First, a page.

Ottmar Liebert: A Flamenco Guitarist Who'd Rather Listen to Horns

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Matt Callahan
Ottmar Liebert is one of the most popular flamenco-style guitarists, yet he doesn't like to place himself in that genre. Instead, Liebert infuses flamenco techniques with his own style that borrows from non-stringed instruments and genres you'd never imagine he'd listen to. The Grammy-nominated and platinum-selling musician relies on touring and record sales to make a living, which would seem to have given him a practical, unromantic outlook on the art form, but it's actually become his guide for how he interprets the world and finds his way through it.

He plays with his trio at the Coach House on Thursday, and even if you're not into flamenco or its fusions, he shares some sound advice for aspiring musicians in all genres.


OC Weekly (LP Hastings): How did you find flamenco music? 

Ottmar Liebert: When I was about 13 or 14, I found it in a supermarket in Cólon. I found a vinyl LP in an overflow bin, and that was my first exposure to it.

Why did you decide this was the type of music you wanted to play?

I've always loved the techniques of the guitar. I do use a lot of flamenco techniques, but it's a combination of different things. The Arabs were in Spain for many hundreds of years, and the gypsies were a people from India who ended up in Spain and everywhere else. So, the music sounds different in every country it's in. Just the way jazz is a mishmash, so is flamenco. And odd meters such as 12/8 are very much a part of flamenco. I do usually play a traditional piece at some point in every show, but I listen to a lot of different types of music.

What other genres do you like?

Well, I really like Wah Wah Watson, who played with Herbie Hancock and on a lot of Motown albums. The first concert I saw was Earth, Wind and Fire opening for Santana when I was 15. I later did a tour opening for Santana.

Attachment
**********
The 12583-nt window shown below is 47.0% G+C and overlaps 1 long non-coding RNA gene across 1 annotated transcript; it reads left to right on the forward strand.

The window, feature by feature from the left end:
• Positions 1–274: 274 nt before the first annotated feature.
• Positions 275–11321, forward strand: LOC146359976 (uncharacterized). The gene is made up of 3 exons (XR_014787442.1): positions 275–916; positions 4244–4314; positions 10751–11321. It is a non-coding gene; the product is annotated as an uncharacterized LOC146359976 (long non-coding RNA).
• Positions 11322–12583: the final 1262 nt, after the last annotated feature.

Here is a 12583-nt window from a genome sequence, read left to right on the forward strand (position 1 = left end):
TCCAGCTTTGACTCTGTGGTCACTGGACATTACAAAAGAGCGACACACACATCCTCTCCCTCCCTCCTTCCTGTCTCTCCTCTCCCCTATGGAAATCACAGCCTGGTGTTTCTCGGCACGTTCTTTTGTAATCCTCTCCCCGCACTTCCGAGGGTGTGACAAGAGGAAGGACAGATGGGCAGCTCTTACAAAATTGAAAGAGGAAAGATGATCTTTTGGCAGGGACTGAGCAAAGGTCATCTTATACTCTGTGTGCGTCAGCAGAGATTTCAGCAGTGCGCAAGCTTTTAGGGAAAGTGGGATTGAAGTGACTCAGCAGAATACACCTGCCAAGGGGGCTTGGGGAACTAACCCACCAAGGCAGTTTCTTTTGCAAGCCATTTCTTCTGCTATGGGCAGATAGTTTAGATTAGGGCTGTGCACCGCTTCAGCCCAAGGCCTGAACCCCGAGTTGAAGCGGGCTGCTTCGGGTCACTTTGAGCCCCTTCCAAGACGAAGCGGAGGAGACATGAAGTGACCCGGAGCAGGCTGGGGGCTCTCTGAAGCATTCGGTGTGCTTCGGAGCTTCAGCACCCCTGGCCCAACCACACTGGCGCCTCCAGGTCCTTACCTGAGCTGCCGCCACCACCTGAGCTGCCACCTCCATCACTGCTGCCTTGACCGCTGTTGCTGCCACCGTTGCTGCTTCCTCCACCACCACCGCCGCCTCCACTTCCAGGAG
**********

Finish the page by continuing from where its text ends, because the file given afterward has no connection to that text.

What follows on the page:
Who are your favorite guitar players?

I probably listen more to horn players than guitar players. Guitar is an interesting instrument because, like a piano, you don't have to come up for air. I like listening to air instruments. I see it as a challenge to try to convert some of those ideas and play it on guitar.

If you were going to recommend any albums for someone just beginning to listen to flamenco, what would they be?

Nuevo Flamenco; The Hours Between Day and Night; Opium; and Dune, my new album. I really like that one.

You tour an awful lot. What is is like to be on the road so much?

This is what I have to do to make a living. It's strange; when we toured with Santana, we were always playing at these huge venues outside of town, and they all look the same, and it's almost like you never know where you really are.

What advice would you give to aspiring musicians?

Get a day job. In the '80s, I was a bicycle messenger in Boston for three years. . . . But don't set limits. Just keep going, and even if it doesn't look to others as though you're getting somewhere, sometimes that's the struggle that actually releases the best stuff. . . . If there's a musician with a vision, you just need to sort of do it. . . . It's like surfing; you have to be slightly ahead of the wave and know where it's gonna be in five seconds to get on top of it and surf. You've got to think what's the music scene going to be like six months from now.

How do you continue to write and be motivated by your music after all these years?

To me, making music is really like defining my relationship to the world, and that's something you never finish because the world keeps changing. So basically, I'm reacting to how everything else changes, how we're reacting to things, how we're combining things, what works and what doesn't work. Music and art define things before the general culture.

Ottmar Liebert performs at The Coach House, 33157 Camino Capistrano, San Juan Capistrano; www.thecoachhouse.com. Thursday, Feb. 14, 8 p.m. $30.

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